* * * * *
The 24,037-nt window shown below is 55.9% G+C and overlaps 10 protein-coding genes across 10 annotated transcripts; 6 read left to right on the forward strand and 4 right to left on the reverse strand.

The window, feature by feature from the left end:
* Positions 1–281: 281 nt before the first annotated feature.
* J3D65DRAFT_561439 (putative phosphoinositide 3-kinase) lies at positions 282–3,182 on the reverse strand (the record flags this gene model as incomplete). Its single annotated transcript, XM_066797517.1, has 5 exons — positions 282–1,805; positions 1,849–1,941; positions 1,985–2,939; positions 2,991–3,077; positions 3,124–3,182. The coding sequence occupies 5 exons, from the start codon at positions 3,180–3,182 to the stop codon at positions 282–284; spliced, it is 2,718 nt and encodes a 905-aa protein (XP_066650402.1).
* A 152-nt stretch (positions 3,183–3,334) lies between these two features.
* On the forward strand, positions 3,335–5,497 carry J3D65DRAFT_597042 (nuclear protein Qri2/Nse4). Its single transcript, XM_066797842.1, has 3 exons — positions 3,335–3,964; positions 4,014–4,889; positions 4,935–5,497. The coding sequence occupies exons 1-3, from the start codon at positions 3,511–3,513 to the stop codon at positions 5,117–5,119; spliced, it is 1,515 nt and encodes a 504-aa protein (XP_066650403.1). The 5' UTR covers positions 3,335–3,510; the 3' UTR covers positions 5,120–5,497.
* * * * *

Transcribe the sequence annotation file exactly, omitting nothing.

The 24,037-nt window shown below is 55.9% G+C and overlaps 10 protein-coding genes across 10 annotated transcripts; 6 read left to right on the forward strand and 4 right to left on the reverse strand.

The window, feature by feature from the left end:
* Positions 1–281: 281 nt before the first annotated feature.
* J3D65DRAFT_561439 (putative phosphoinositide 3-kinase) lies at positions 282–3,182 on the reverse strand (the record flags this gene model as incomplete). Its single annotated transcript, XM_066797517.1, has 5 exons — positions 282–1,805; positions 1,849–1,941; positions 1,985–2,939; positions 2,991–3,077; positions 3,124–3,182. The coding sequence occupies 5 exons, from the start codon at positions 3,180–3,182 to the stop codon at positions 282–284; spliced, it is 2,718 nt and encodes a 905-aa protein (XP_066650402.1).
* A 152-nt stretch (positions 3,183–3,334) lies between these two features.
* On the forward strand, positions 3,335–5,497 carry J3D65DRAFT_597042 (nuclear protein Qri2/Nse4). Its single transcript, XM_066797842.1, has 3 exons — positions 3,335–3,964; positions 4,014–4,889; positions 4,935–5,497. The coding sequence occupies exons 1-3, from the start codon at positions 3,511–3,513 to the stop codon at positions 5,117–5,119; spliced, it is 1,515 nt and encodes a 504-aa protein (XP_066650403.1). The 5' UTR covers positions 3,335–3,510; the 3' UTR covers positions 5,120–5,497.